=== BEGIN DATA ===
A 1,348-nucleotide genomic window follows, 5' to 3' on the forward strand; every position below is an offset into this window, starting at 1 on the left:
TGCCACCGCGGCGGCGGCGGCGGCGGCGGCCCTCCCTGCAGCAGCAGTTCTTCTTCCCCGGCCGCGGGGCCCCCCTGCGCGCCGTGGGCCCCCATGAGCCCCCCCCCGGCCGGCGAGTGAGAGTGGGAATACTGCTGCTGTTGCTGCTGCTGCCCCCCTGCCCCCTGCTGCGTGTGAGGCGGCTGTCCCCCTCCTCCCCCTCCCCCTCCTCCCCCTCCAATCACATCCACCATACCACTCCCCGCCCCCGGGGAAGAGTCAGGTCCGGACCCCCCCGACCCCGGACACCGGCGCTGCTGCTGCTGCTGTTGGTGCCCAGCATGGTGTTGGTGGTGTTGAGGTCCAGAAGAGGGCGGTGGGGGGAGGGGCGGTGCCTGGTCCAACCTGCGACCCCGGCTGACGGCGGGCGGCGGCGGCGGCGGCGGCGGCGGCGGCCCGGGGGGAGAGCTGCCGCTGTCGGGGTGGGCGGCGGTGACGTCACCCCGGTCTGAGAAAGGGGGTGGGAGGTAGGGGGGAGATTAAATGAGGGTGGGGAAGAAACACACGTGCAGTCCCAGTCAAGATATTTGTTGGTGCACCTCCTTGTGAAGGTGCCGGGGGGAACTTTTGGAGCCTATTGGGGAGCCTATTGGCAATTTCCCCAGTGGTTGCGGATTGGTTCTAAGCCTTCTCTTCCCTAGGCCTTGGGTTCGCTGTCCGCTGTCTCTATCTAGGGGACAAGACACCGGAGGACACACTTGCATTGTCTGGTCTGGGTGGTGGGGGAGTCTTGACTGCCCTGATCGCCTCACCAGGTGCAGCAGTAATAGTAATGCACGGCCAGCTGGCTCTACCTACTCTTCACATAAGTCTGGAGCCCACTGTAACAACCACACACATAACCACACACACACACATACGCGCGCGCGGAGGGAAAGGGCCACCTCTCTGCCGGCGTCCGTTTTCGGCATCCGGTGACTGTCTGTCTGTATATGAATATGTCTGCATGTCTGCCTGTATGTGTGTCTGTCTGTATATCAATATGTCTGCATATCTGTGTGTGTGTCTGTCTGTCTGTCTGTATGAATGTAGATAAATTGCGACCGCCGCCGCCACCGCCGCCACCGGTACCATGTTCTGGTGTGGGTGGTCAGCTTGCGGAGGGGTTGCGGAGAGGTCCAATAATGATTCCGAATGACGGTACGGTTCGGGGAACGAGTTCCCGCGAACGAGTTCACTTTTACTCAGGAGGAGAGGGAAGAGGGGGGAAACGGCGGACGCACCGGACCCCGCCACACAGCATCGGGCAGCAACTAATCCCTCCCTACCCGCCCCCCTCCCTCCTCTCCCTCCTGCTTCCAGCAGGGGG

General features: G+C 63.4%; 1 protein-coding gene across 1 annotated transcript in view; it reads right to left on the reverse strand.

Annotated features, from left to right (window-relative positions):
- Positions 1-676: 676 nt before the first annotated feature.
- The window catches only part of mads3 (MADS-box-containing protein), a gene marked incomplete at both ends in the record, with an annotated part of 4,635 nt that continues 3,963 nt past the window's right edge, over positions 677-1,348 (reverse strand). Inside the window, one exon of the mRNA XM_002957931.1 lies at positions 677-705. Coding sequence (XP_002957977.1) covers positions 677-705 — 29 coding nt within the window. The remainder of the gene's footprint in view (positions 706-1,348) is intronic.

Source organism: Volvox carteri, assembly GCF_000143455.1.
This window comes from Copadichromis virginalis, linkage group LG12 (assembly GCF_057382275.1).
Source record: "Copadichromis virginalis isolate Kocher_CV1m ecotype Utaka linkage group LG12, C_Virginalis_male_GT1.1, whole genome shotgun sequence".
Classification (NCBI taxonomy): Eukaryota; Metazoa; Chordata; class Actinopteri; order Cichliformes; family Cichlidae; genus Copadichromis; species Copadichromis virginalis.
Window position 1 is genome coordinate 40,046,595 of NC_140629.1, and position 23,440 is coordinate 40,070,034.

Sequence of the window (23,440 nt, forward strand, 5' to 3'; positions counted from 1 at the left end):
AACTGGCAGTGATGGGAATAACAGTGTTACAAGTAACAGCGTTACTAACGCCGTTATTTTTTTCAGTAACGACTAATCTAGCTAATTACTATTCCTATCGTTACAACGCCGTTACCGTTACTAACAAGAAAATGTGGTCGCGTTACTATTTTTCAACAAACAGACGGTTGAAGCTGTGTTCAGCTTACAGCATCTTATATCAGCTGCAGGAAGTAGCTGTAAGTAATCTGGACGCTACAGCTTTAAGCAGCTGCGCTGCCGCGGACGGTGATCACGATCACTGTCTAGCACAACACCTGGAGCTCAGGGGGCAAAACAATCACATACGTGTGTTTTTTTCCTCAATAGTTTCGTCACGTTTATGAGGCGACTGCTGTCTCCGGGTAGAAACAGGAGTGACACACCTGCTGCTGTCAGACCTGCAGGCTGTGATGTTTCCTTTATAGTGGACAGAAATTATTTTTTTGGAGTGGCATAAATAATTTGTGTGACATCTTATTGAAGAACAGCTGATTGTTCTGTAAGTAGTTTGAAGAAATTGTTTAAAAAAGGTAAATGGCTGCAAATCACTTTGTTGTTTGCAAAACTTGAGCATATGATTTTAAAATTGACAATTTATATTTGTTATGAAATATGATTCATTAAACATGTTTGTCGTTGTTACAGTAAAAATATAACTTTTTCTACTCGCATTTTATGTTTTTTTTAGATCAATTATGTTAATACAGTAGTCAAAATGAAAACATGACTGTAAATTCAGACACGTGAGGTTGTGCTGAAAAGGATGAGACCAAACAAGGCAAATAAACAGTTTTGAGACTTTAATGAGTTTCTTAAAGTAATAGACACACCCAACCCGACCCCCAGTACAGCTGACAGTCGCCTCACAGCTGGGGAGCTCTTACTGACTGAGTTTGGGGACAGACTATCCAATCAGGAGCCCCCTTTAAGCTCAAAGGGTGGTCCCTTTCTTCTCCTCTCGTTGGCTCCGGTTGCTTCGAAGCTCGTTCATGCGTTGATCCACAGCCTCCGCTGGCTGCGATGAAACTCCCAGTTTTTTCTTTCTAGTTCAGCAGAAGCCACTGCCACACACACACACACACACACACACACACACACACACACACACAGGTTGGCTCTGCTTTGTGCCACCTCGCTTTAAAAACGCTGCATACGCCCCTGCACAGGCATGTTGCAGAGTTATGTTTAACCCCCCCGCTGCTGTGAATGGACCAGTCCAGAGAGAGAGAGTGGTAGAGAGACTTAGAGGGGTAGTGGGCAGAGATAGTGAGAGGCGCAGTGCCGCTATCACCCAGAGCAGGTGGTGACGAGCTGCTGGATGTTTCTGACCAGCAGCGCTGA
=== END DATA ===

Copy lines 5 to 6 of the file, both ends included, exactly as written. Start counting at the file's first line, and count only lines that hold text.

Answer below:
- Positions 1-676: 676 nt before the first annotated feature.
- The window catches only part of mads3 (MADS-box-containing protein), a gene marked incomplete at both ends in the record, with an annotated part of 4,635 nt that continues 3,963 nt past the window's right edge, over positions 677-1,348 (reverse strand). Inside the window, one exon of the mRNA XM_002957931.1 lies at positions 677-705. Coding sequence (XP_002957977.1) covers positions 677-705 — 29 coding nt within the window. The remainder of the gene's footprint in view (positions 706-1,348) is intronic.